Amazon has rolled out a whole-building version of its Alexa AI voice assistant for landlords, billing ‘Alexa for Residential’ as extending smart-home functionality to renters – tenants’ consent apparently not required.
The e-commerce giant announced Alexa for Residential on Thursday, describing it as a feature “that makes having an Alexa-enabled home accessible for anyone, regardless of whether they rent or own their home.” Tenants can link up their own Amazon account, but if they don’t have one, no problem – they’ll be placed on the building’s system.
Landlords, Amazon explains, will have the option to provide “custom voice experiences for their residents,” which could easily translate to charging a higher rent for the ability to submit maintenance requests, reserve amenities like laundry or gym time, pay their rent, and so on using the AI device.
Residents living under the watchful eye of Alexa will also be able to “control their lights, thermostat, lock, blinds, and more with no setup required,” Amazon explains in its promotional materials, adding that those lucky enough to have their own Amazon account can also listen to their music playlists, call friends and family, and – of course – shop on Amazon.
The company reassured potential users for whom this sounds like a techno-dystopian nightmare that landlords who sign up for the building-wide service won’t be able to access data from individual tenants, and all voice recordings will be deleted on a daily basis.
Of course, Amazon has promised strict privacy controls before, only for it to emerge that third-party contractors could hear users having sex, ‘deleted’ recordings were actually still lurking on Amazon’s servers, and private recordings were being sent to strangers on the other side of the world. Alexa devices have also been hauled into court as evidence in criminal cases.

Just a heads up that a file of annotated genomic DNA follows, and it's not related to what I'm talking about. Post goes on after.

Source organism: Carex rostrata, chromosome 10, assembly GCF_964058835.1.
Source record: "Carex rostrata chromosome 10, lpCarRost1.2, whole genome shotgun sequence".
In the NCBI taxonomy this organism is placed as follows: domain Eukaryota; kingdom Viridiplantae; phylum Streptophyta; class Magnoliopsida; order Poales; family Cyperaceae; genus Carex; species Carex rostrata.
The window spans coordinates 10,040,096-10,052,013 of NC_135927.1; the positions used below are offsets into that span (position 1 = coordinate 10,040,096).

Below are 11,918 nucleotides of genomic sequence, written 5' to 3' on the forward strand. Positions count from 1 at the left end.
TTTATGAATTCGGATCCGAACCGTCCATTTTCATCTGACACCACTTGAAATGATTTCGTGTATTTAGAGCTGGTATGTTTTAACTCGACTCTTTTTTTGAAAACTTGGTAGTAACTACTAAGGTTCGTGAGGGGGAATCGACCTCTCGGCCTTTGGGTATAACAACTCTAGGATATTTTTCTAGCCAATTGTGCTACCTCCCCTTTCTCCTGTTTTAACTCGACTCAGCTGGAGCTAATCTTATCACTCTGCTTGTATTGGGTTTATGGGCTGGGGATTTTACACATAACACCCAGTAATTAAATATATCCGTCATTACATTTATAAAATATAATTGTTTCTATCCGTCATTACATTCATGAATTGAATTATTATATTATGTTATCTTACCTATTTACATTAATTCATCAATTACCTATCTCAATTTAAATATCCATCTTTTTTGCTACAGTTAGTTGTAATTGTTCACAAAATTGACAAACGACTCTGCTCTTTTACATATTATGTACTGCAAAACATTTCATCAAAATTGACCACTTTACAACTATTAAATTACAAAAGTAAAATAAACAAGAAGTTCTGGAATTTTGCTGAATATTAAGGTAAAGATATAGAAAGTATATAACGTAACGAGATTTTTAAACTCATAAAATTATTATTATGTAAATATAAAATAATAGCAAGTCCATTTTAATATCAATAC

Even tenants whose relationship with their landlord is 100 percent friendly might not want them tracking their comings and goings, and a group of New York City tenants successfully sued their landlord last year to require the installation of normal “dumb” locks with physical keys after their building was fitted with a “smart” lock on the lobby that they argued was being used to track their movements.
While Amazon insists installing Alexa in apartment buildings will only “make your property more attractive to residents,” even some mainstream media outlets are starting to have second thoughts about shoehorning the inquisitive AI assistant into private homes and spaces. The Verge half-heartedly mentioned “science fiction shows warning us about this sort of thing” – it’s been a recurring trope since the days of Ray Bradbury, but has fully converged with reality in the Black Mirror era.
However, Amazon cited a survey from the National Apartment Association that claimed 84 percent of apartment renters actually want smart devices in their home – and 61 percent want them so much they’d pay for them.
Amazon already has existing agreements with vacation properties via RedAwning.com and with hotels via Alexa for Hospitality. Another startup has placed the devices in senior living centers. Soon, it will be difficult to get away from the devices. Alexa for Residential is being debuted by a handful of companies in Annapolis, Maryland; Denver, Colorado; and parts of Florida.
Alexa, as some might recall, once had a funny habit of shutting off when users asked it if it was working with the CIA (which paid Amazon $600 million to build a ‘secure’ cloud for the entire US intelligence apparatus). But that glitch has been worked out, and everything’s working fine now.
On the bright side, if the walls start talking to you, it no longer means you’re crazy.
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